Publication: The Muncie Sunday Star
Muncie, IN, United States
Insulux Glass Blocks, The Nation's Newest
Building Material, Child of Modern Science
Top — Inslux [sic] Insulux starts life as a molten 'gob' of glass which drops from the furnace into the forming machine. Of predetermined size and weight, it falls into the mold where it is pressed into shape of a half block by a descending plunger. The glass is "cooled" to a temperature of 1,000 degrees F. by successive blasts of air blown from compressors.
Below — As the conveyor belt brings Insulux glass blocks from the annealing lehr at the Owens-Illinois Company plant on Macedonia avenue, these two workers examine each one carefully, ready to toss it aside if they find even the most minute flaw. This is one of the precautions taken to insure the high quality of Insulux.
Indiana and Ohio Limestone,
Sand From Ottawa, Ill.,
Michigan Soda Ash, and
Borax From California Are
Elements Combined In
Manufacture of Product
By Paul Kelso.
Out at the Owens-Illinois Glass Company plant on Macedonia avenue, workers equipped with asbestos covered tongs labor all day long at removing glass half-blocks from the revolving tables of glass machines.
With movements that have grown automatic, they lift the half-blocks from the machine and place them on a conveying belt. Back, forward, back, forward. their arms move in unending cycle.
These are the men who, working in the shadow of huge glass furnaces, see Insulux glass blocks, the nation's newest building material, grow from molten "gobs" of glass, still aglow with fiery furnace heat to definite shape and being.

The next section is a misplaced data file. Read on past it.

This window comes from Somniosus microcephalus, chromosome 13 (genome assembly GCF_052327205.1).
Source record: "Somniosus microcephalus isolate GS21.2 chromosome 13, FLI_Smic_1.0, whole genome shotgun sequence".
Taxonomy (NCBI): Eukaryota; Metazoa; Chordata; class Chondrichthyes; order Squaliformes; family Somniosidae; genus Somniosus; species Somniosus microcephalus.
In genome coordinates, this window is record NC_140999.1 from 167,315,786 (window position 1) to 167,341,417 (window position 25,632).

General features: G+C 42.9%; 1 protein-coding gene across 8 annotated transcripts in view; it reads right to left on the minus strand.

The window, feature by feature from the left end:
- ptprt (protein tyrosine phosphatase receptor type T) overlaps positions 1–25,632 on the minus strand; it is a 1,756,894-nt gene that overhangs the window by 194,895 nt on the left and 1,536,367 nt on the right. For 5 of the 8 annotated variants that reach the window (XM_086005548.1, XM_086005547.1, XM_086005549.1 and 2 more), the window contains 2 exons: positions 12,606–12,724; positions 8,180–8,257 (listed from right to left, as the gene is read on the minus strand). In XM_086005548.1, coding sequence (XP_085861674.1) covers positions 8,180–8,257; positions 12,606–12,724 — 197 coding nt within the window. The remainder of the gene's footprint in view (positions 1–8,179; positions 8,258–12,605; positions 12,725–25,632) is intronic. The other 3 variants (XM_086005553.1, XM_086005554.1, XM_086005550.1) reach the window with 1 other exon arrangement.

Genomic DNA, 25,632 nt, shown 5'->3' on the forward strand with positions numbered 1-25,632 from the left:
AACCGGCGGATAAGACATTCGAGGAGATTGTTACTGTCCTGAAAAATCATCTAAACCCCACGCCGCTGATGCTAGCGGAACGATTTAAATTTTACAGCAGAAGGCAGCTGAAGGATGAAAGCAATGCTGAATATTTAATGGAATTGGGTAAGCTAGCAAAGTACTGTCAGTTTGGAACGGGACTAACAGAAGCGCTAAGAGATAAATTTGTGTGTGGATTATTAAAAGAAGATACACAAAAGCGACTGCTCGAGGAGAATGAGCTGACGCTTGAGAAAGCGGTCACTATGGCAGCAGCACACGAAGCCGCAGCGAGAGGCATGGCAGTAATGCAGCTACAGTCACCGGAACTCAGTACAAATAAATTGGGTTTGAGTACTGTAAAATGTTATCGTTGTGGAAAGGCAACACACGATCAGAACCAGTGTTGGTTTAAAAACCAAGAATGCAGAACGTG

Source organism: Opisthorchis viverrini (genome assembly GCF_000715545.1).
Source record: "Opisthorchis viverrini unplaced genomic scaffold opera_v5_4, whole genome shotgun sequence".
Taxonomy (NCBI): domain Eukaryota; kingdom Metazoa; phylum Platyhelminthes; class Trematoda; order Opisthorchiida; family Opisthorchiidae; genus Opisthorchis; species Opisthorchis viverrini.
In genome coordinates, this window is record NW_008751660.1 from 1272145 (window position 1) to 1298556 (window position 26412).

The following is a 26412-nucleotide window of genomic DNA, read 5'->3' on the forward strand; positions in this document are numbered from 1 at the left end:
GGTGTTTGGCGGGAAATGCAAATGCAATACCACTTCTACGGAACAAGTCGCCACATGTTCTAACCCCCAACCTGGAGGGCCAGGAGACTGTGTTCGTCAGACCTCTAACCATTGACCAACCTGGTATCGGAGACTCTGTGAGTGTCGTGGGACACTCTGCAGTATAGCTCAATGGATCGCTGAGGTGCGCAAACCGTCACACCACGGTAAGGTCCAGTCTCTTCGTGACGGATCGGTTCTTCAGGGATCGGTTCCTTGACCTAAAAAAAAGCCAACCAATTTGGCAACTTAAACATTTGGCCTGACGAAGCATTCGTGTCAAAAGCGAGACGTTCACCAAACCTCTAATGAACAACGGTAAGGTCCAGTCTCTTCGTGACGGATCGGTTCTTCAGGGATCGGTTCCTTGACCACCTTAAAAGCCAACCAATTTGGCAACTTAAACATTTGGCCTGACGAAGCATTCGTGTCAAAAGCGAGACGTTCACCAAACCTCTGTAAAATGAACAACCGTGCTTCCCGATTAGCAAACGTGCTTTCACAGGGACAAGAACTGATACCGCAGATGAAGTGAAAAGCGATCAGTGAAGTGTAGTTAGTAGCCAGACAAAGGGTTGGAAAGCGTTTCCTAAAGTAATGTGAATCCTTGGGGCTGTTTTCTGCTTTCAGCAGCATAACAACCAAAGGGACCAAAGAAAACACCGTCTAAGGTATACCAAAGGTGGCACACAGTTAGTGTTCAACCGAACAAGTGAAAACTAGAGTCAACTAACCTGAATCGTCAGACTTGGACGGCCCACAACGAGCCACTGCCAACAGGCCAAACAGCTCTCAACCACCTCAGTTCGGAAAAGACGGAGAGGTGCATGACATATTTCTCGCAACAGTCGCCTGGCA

Child of Modern Science.
They are the first of the many men who handle the block before it assumes final shape, before it finally becomes part of some modern home, factory or office building, or else is used in a cocktail bar, a filling station or a hamburg stand.
Isulux is a child of modern science. It is a building material with a college education, Chemists, physicists, optical engineers and the workers who sweat from the heat of giant glass furnaces all have a part in its manufacture.
Sand from Ottawa, Ill., limestone from Indiana and Ohio, soda ash from Michigan and borax from California are the component elements of Insulux. These materials are mixed automatically in voluminous hoppers, fed by automatic machines in the maws of giant furnaces and fused together by temperatures which climb to about 2,600 degree Fahrenheit.
From the "refiner" end of the glass furnace, a glowing globule of transparent molten glass, its size and weight determined automatically, to the fraction of an inch and ounce, drops into the mold of the glass machine. A metal plunger forced into the mass of molten glass changes it into embryo Insulux.
Placed on Moving Conveyor.
Insulux is pressed, not blown glass. The outer surface of the plunger carries the reverse design of the interior of the half-block; the mold gives the half-block its outside design. After the plunger has left its impress, the half-block looks like a thin, glass box, the top side missing.
The cooling touch of the plunger and mold cause the half-block to harden sufficiently to retain its shape after the plunger draws back to strike the next "gob" of molten glass. Blasts of air further cool the glass. By the time the mold has revolved to its final station on the forming machine, the glass is sufficiently rigid to be removed. Its temperature now is about 1000 degree Fahrenheit.
Panel After Test